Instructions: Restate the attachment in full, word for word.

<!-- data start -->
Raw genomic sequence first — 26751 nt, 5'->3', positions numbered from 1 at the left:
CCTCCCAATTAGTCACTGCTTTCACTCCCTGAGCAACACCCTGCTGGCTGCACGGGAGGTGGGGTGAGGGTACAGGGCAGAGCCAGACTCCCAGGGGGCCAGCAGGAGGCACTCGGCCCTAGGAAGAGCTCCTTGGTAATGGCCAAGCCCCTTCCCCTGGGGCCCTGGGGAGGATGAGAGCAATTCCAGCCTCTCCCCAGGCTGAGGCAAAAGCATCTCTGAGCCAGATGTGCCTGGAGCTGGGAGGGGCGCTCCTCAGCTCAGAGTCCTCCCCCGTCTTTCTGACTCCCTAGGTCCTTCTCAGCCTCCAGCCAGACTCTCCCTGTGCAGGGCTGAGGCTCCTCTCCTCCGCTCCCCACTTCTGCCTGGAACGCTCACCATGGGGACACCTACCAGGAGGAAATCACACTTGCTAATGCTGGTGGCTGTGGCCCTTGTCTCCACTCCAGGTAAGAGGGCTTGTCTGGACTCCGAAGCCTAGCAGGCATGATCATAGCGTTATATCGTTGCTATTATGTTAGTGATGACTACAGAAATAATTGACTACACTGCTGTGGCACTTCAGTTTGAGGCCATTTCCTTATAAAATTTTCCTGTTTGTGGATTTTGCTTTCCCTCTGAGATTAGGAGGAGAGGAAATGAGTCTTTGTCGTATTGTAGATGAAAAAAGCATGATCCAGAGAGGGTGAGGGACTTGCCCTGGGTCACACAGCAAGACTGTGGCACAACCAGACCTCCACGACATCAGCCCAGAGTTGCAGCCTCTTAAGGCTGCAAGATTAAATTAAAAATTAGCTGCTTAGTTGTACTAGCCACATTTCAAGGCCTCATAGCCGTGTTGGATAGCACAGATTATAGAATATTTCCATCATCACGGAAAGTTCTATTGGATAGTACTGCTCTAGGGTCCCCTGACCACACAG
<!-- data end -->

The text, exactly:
Raw genomic sequence first — 26751 nt, 5'->3', positions numbered from 1 at the left:
CCTCCCAATTAGTCACTGCTTTCACTCCCTGAGCAACACCCTGCTGGCTGCACGGGAGGTGGGGTGAGGGTACAGGGCAGAGCCAGACTCCCAGGGGGCCAGCAGGAGGCACTCGGCCCTAGGAAGAGCTCCTTGGTAATGGCCAAGCCCCTTCCCCTGGGGCCCTGGGGAGGATGAGAGCAATTCCAGCCTCTCCCCAGGCTGAGGCAAAAGCATCTCTGAGCCAGATGTGCCTGGAGCTGGGAGGGGCGCTCCTCAGCTCAGAGTCCTCCCCCGTCTTTCTGACTCCCTAGGTCCTTCTCAGCCTCCAGCCAGACTCTCCCTGTGCAGGGCTGAGGCTCCTCTCCTCCGCTCCCCACTTCTGCCTGGAACGCTCACCATGGGGACACCTACCAGGAGGAAATCACACTTGCTAATGCTGGTGGCTGTGGCCCTTGTCTCCACTCCAGGTAAGAGGGCTTGTCTGGACTCCGAAGCCTAGCAGGCATGATCATAGCGTTATATCGTTGCTATTATGTTAGTGATGACTACAGAAATAATTGACTACACTGCTGTGGCACTTCAGTTTGAGGCCATTTCCTTATAAAATTTTCCTGTTTGTGGATTTTGCTTTCCCTCTGAGATTAGGAGGAGAGGAAATGAGTCTTTGTCGTATTGTAGATGAAAAAAGCATGATCCAGAGAGGGTGAGGGACTTGCCCTGGGTCACACAGCAAGACTGTGGCACAACCAGACCTCCACGACATCAGCCCAGAGTTGCAGCCTCTTAAGGCTGCAAGATTAAATTAAAAATTAGCTGCTTAGTTGTACTAGCCACATTTCAAGGCCTCATAGCCGTGTTGGATAGCACAGATTATAGAATATTTCCATCATCACGGAAAGTTCTATTGGATAGTACTGCTCTAGGGTCCCCTGACCACACAG